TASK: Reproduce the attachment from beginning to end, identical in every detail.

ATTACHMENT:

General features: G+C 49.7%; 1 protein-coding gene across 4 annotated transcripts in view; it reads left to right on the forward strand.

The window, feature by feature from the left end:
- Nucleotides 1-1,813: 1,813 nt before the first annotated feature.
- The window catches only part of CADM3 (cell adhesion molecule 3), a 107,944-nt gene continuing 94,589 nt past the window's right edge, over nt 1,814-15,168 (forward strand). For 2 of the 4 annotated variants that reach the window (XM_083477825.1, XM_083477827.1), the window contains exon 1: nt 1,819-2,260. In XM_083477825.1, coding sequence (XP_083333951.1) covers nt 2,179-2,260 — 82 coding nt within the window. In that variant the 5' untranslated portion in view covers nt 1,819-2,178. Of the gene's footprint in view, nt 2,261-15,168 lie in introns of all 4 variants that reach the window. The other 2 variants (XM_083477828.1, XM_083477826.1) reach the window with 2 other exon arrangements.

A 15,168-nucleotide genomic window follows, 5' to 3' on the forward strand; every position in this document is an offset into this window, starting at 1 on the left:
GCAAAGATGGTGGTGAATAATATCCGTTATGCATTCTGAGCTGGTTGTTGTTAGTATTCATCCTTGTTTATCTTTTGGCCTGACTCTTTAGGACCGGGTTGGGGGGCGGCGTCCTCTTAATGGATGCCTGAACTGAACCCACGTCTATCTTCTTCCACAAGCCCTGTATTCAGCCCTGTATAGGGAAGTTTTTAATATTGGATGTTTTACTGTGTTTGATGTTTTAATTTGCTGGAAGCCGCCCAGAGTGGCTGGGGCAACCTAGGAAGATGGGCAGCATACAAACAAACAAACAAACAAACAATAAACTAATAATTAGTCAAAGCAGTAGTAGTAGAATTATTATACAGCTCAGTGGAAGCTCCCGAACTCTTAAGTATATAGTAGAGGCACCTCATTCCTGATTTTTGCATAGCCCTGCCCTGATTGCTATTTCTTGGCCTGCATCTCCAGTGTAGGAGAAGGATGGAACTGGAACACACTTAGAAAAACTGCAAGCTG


General features: G+C 49.7%; 1 protein-coding gene across 4 annotated transcripts in view; it reads left to right on the forward strand.

The window, feature by feature from the left end:
- Nucleotides 1-1,813: 1,813 nt before the first annotated feature.
- The window catches only part of CADM3 (cell adhesion molecule 3), a 107,944-nt gene continuing 94,589 nt past the window's right edge, over nt 1,814-15,168 (forward strand). For 2 of the 4 annotated variants that reach the window (XM_083477825.1, XM_083477827.1), the window contains exon 1: nt 1,819-2,260. In XM_083477825.1, coding sequence (XP_083333951.1) covers nt 2,179-2,260 — 82 coding nt within the window. In that variant the 5' untranslated portion in view covers nt 1,819-2,178. Of the gene's footprint in view, nt 2,261-15,168 lie in introns of all 4 variants that reach the window. The other 2 variants (XM_083477828.1, XM_083477826.1) reach the window with 2 other exon arrangements.

A 15,168-nucleotide genomic window follows, 5' to 3' on the forward strand; every position in this document is an offset into this window, starting at 1 on the left:
GCAAAGATGGTGGTGAATAATATCCGTTATGCATTCTGAGCTGGTTGTTGTTAGTATTCATCCTTGTTTATCTTTTGGCCTGACTCTTTAGGACCGGGTTGGGGGGCGGCGTCCTCTTAATGGATGCCTGAACTGAACCCACGTCTATCTTCTTCCACAAGCCCTGTATTCAGCCCTGTATAGGGAAGTTTTTAATATTGGATGTTTTACTGTGTTTGATGTTTTAATTTGCTGGAAGCCGCCCAGAGTGGCTGGGGCAACCTAGGAAGATGGGCAGCATACAAACAAACAAACAAACAAACAATAAACTAATAATTAGTCAAAGCAGTAGTAGTAGAATTATTATACAGCTCAGTGGAAGCTCCCGAACTCTTAAGTATATAGTAGAGGCACCTCATTCCTGATTTTTGCATAGCCCTGCCCTGATTGCTATTTCTTGGCCTGCATCTCCAGTGTAGGAGAAGGATGGAACTGGAACACACTTAGAAAAACTGCAAGCTG